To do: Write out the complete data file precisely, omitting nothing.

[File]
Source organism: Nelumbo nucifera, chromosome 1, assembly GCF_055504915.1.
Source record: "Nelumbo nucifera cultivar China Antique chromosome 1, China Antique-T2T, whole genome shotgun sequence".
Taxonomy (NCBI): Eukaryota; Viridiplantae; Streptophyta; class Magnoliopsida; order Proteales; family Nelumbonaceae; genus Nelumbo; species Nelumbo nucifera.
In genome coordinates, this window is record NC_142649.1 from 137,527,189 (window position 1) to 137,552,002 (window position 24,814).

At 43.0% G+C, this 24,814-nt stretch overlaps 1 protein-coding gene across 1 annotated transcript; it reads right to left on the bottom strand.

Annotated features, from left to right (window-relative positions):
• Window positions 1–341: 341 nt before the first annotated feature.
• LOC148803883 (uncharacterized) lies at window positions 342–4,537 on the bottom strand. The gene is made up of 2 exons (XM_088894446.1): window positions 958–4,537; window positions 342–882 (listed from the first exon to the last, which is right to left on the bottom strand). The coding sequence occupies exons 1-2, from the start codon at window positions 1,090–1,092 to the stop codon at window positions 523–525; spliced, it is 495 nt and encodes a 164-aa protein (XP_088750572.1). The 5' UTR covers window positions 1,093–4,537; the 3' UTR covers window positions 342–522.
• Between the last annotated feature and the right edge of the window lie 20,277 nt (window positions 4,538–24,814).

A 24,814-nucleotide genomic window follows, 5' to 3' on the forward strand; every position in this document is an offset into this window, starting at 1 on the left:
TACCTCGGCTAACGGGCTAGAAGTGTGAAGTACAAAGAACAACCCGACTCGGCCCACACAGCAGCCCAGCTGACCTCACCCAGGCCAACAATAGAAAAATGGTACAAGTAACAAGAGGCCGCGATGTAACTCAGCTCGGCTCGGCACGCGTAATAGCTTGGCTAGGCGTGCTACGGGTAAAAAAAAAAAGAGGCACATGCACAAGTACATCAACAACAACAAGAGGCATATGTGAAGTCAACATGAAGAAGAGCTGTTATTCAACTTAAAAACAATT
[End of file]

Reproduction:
Source organism: Nelumbo nucifera, chromosome 1, assembly GCF_055504915.1.
Source record: "Nelumbo nucifera cultivar China Antique chromosome 1, China Antique-T2T, whole genome shotgun sequence".
Taxonomy (NCBI): Eukaryota; Viridiplantae; Streptophyta; class Magnoliopsida; order Proteales; family Nelumbonaceae; genus Nelumbo; species Nelumbo nucifera.
In genome coordinates, this window is record NC_142649.1 from 137,527,189 (window position 1) to 137,552,002 (window position 24,814).

At 43.0% G+C, this 24,814-nt stretch overlaps 1 protein-coding gene across 1 annotated transcript; it reads right to left on the bottom strand.

Annotated features, from left to right (window-relative positions):
• Window positions 1–341: 341 nt before the first annotated feature.
• LOC148803883 (uncharacterized) lies at window positions 342–4,537 on the bottom strand. The gene is made up of 2 exons (XM_088894446.1): window positions 958–4,537; window positions 342–882 (listed from the first exon to the last, which is right to left on the bottom strand). The coding sequence occupies exons 1-2, from the start codon at window positions 1,090–1,092 to the stop codon at window positions 523–525; spliced, it is 495 nt and encodes a 164-aa protein (XP_088750572.1). The 5' UTR covers window positions 1,093–4,537; the 3' UTR covers window positions 342–522.
• Between the last annotated feature and the right edge of the window lie 20,277 nt (window positions 4,538–24,814).

A 24,814-nucleotide genomic window follows, 5' to 3' on the forward strand; every position in this document is an offset into this window, starting at 1 on the left:
TACCTCGGCTAACGGGCTAGAAGTGTGAAGTACAAAGAACAACCCGACTCGGCCCACACAGCAGCCCAGCTGACCTCACCCAGGCCAACAATAGAAAAATGGTACAAGTAACAAGAGGCCGCGATGTAACTCAGCTCGGCTCGGCACGCGTAATAGCTTGGCTAGGCGTGCTACGGGTAAAAAAAAAAAGAGGCACATGCACAAGTACATCAACAACAACAAGAGGCATATGTGAAGTCAACATGAAGAAGAGCTGTTATTCAACTTAAAAACAATT